The Reds came right back in the home half. With one away, the speedy Hamilton reached on an infield single. Peraza was hit by a pitch, and Gennett reached on a fielder’s choice (forcing Peraza at second), putting Reds on first and third.

With Suarez at the plate, Gennett stole second, and three pitches later, Hamilton raced home on a wild pitch. Randazzo called him out, but the ruling was sent to replay (the second challenge of the game) and eventually overturned. That tied the score, 11-11, and neither team scored in the ninth (although Yelich reached on a weak grounder to third, for hit number six), sending the game into extra innings.

Raisel Iglesias had pitched a scoreless ninth for Cincinnati, but Jesús Aguilar tagged him for a leadoff home run in the 10th inning and a 12-11 Brewers lead. Jackson Stephens relieved Iglesias. After recording two quick strikeouts, Stephens gave up a double to Perez and a single to Kratz, who attempted to stretch the hit into a double. Kratz was called out at second, but Perez had already scored the insurance run.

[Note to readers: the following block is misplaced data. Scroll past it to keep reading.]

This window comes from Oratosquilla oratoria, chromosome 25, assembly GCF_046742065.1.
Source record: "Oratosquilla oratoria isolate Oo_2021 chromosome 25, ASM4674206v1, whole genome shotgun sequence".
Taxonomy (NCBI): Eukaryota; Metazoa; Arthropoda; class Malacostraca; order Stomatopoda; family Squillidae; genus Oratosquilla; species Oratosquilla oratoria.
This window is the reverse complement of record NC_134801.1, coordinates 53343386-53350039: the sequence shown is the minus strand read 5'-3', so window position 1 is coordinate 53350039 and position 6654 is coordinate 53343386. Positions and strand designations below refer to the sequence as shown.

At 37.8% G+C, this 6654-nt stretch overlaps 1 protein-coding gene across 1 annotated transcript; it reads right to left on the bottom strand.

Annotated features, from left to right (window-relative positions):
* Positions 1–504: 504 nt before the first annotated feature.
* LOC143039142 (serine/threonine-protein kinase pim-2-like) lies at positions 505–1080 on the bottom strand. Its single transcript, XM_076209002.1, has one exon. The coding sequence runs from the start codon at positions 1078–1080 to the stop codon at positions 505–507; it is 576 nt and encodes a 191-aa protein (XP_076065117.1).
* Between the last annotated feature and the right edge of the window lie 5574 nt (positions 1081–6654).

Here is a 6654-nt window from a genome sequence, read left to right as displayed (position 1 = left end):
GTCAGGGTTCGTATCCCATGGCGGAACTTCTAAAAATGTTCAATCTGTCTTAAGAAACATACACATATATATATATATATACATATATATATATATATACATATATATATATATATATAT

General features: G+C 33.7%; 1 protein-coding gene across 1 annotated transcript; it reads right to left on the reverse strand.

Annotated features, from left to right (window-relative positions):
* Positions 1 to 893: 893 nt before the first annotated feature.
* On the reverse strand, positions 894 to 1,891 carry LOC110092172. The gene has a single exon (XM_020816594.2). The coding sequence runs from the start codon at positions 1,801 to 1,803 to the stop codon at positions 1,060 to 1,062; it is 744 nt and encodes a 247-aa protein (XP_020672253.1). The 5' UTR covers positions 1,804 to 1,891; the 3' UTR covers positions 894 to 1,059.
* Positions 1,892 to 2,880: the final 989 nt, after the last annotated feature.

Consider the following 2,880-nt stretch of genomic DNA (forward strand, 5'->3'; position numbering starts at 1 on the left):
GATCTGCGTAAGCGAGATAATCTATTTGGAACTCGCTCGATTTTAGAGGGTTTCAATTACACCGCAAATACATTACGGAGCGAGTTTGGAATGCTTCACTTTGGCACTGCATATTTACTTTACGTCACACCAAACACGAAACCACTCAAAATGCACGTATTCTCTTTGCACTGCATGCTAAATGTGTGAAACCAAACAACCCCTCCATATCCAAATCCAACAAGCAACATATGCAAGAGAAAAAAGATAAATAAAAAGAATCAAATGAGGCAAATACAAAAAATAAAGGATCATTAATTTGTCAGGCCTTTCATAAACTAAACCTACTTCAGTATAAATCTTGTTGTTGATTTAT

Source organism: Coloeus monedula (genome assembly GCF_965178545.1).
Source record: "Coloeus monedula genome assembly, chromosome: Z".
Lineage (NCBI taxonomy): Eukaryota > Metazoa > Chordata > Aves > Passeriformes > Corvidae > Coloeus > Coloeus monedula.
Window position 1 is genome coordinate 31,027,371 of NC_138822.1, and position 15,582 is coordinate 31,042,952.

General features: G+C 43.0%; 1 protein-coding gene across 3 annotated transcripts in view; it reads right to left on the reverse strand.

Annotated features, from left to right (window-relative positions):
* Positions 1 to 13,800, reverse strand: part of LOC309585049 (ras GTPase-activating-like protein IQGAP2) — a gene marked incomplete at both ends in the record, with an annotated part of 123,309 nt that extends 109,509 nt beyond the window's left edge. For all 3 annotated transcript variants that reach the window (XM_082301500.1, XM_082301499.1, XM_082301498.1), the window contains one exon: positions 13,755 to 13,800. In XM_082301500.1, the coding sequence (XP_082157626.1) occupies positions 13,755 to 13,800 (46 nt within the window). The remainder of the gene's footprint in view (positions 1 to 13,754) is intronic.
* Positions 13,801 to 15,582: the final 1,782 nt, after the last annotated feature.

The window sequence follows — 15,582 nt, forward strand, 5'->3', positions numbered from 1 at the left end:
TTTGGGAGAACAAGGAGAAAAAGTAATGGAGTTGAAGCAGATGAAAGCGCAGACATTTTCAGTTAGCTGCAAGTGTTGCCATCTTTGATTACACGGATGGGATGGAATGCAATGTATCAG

Brandon Dixon led off the bottom of the 10th with a home run, but that was all the Reds could muster. Milwaukee had won the see-saw battle, 13-12. Four of the nine home runs in the game had come from a batter leading off an inning. The Brewers had now hit at least one home run in 21 straight games played at the Great American Ball Park.8 Yelich told reporters after the game, “It was huge for us, we needed the win.”9 The Brewers went 22-7 after this game, grabbing a share of the Central Division lead exactly a month later and finishing the season in first place.